These are rare times of ferment in one of the most neglected fields of public policy—the nation’s infrastructure, or what used to be known as public works, including roads, mass transit, bridges, ports and airports, flood control systems, and much else. We have been confronted with spectacular and tragic evidence of the inadequacy of these facilities in the failure of the levees in New Orleans and in the collapse of the I-35 bridge in Minneapolis. More generally, a recent report by the American Society of Civil Engineers concludes that America’s infrastructure overall is close to “failing” and deserves a grade of “D.” It estimates that an investment of $1.6 trillion will be needed to bring it up to working order.
According to the report, nearly 30 percent of the nation’s 590,750 bridges are “structurally deficient or functionally obsolete” and it will take “$9.4 billion a year for 20 years to eliminate all bridge deficiencies.” “The number of unsafe dams has risen by 33 percent to more than 3,500.” Public transit facilities—including buses, subways, and commuter trains—are dangerously under-funded, even as demand for them has “increased faster than any other mode of transportation.” Current funding for safe drinking water amounts to “less than 10 percent of the total national requirement,” while “aging wastewater management systems discharge billions of gallons of untreated sewage into US surface waters each year.” Yet government investment in these vital facilities is generally held to be below the level needed simply to maintain them in their current poor state.
The gap between our economy’s need for functioning infrastructure and what is being invested in it has aroused much concern. Tired of waiting for Washington to recover the vision and energy it once devoted to the problem, Governor Arnold Schwarzenegger convinced California voters in 2006 to approve $20 billion in bonds to finance the repair and construction of roads and bridges in the state as well as public transit systems and other facilities. Together with Governor Ed Rendell of Pennsylvania and New York Mayor Michael Bloomberg, Governor Schwarzenegger has also formed a bipartisan group called Building America’s Future, which aims to find better ways to address the crisis. A second group, the Transportation Transformation Group, led by, among others, former House majority leader Dick Gephardt and General Barry McCaffrey, former US Southern Forces commander and drug czar, has a similar mission and the backing of Goldman Sachs.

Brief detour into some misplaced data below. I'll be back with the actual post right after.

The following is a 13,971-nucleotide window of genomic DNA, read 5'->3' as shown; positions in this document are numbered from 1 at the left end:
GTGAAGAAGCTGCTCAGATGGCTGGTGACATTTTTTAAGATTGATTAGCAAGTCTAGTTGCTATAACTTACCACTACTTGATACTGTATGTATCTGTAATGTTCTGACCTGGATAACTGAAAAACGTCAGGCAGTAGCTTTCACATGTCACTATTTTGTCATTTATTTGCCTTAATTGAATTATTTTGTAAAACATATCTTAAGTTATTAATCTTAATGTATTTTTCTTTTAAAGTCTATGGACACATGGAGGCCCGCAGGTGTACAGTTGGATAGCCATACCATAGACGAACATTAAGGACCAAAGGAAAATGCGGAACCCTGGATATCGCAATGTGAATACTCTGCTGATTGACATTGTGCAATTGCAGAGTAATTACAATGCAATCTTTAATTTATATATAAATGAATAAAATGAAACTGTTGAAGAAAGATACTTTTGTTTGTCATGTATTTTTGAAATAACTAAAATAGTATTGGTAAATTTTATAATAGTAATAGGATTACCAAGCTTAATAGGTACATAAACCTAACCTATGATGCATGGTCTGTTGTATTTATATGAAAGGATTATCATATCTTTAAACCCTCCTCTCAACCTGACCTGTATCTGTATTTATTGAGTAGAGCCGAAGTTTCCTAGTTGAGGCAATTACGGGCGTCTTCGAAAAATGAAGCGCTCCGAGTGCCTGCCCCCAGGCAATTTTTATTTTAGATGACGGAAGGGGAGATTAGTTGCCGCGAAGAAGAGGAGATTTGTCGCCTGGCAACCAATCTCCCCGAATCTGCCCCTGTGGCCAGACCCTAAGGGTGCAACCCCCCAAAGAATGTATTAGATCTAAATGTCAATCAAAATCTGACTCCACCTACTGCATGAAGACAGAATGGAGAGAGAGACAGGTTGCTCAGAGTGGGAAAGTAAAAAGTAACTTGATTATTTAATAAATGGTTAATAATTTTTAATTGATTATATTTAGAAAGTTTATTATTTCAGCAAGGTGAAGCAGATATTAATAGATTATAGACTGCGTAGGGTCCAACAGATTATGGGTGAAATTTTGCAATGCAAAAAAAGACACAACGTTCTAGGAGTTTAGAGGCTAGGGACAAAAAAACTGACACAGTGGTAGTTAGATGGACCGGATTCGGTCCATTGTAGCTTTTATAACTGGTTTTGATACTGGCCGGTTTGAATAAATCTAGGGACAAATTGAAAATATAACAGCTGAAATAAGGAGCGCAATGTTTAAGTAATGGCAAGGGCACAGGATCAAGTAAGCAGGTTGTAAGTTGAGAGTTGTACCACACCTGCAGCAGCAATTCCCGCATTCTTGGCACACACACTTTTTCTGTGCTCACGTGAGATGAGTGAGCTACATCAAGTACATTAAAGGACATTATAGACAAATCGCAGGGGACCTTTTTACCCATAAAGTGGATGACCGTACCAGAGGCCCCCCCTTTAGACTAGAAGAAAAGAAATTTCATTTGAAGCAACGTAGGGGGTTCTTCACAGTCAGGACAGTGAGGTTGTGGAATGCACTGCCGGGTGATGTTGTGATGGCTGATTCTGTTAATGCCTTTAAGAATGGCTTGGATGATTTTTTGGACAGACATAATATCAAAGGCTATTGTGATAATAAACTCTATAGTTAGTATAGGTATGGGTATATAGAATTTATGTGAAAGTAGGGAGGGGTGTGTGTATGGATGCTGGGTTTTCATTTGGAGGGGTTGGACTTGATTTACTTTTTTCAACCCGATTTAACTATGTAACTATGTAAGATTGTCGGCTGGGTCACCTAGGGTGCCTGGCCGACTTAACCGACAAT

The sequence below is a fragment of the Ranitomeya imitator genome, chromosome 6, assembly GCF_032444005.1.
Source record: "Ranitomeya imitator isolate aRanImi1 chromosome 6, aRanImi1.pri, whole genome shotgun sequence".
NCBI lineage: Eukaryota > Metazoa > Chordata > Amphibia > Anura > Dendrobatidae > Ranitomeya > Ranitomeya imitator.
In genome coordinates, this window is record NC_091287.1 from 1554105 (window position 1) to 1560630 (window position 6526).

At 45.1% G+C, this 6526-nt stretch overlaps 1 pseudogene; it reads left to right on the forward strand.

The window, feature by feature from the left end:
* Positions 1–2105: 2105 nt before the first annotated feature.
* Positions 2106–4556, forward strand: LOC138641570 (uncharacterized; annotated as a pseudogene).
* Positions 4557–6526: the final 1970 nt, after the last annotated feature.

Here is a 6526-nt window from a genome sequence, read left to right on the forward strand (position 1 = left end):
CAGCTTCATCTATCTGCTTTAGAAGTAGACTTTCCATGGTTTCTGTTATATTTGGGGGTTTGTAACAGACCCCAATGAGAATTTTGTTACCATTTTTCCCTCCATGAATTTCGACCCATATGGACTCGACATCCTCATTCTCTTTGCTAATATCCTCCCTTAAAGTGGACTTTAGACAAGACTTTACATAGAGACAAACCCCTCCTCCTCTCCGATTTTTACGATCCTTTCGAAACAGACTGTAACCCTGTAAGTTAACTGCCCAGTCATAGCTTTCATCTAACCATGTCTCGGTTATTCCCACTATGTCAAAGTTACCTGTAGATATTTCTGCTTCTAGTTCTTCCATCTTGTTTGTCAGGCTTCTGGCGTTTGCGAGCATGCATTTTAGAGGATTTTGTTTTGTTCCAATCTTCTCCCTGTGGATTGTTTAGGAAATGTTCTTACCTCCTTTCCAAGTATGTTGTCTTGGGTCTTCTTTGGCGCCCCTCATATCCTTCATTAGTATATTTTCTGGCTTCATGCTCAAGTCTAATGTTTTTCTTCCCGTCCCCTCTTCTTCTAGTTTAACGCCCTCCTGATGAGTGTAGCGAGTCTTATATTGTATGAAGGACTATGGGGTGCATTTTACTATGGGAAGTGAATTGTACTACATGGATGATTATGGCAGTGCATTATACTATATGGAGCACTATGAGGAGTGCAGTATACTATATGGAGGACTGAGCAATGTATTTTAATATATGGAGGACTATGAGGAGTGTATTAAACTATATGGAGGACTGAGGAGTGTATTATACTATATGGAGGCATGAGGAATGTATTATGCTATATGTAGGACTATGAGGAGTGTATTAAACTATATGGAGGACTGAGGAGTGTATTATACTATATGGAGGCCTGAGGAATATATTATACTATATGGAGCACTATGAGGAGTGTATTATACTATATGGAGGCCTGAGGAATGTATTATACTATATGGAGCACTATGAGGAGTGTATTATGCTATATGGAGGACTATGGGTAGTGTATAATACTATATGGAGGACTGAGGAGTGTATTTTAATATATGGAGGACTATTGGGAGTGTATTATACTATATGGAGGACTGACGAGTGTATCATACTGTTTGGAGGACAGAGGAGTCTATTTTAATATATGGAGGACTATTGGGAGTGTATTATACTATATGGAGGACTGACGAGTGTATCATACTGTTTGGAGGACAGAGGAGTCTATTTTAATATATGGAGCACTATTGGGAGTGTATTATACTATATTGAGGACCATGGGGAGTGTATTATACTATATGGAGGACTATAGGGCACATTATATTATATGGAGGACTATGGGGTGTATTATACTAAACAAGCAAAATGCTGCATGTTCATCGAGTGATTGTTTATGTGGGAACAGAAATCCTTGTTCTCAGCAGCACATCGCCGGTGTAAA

Along with the Australian company Macquarie, Goldman Sachs is also among a new group of investors who are taking part in private refinancings of toll roads such as the Chicago Skyway, the Indiana Toll Road, and now perhaps the Pennsylvania Turnpike and the New Jersey Turnpike. Under those arrangements, the state or city sells the road and the right to set and collect tolls on it to a private company—in essence, a new form of government borrowing.
The last element of this mounting interest in the problem of infrastructure is public frustration at the costs to consumers of poorly maintained…
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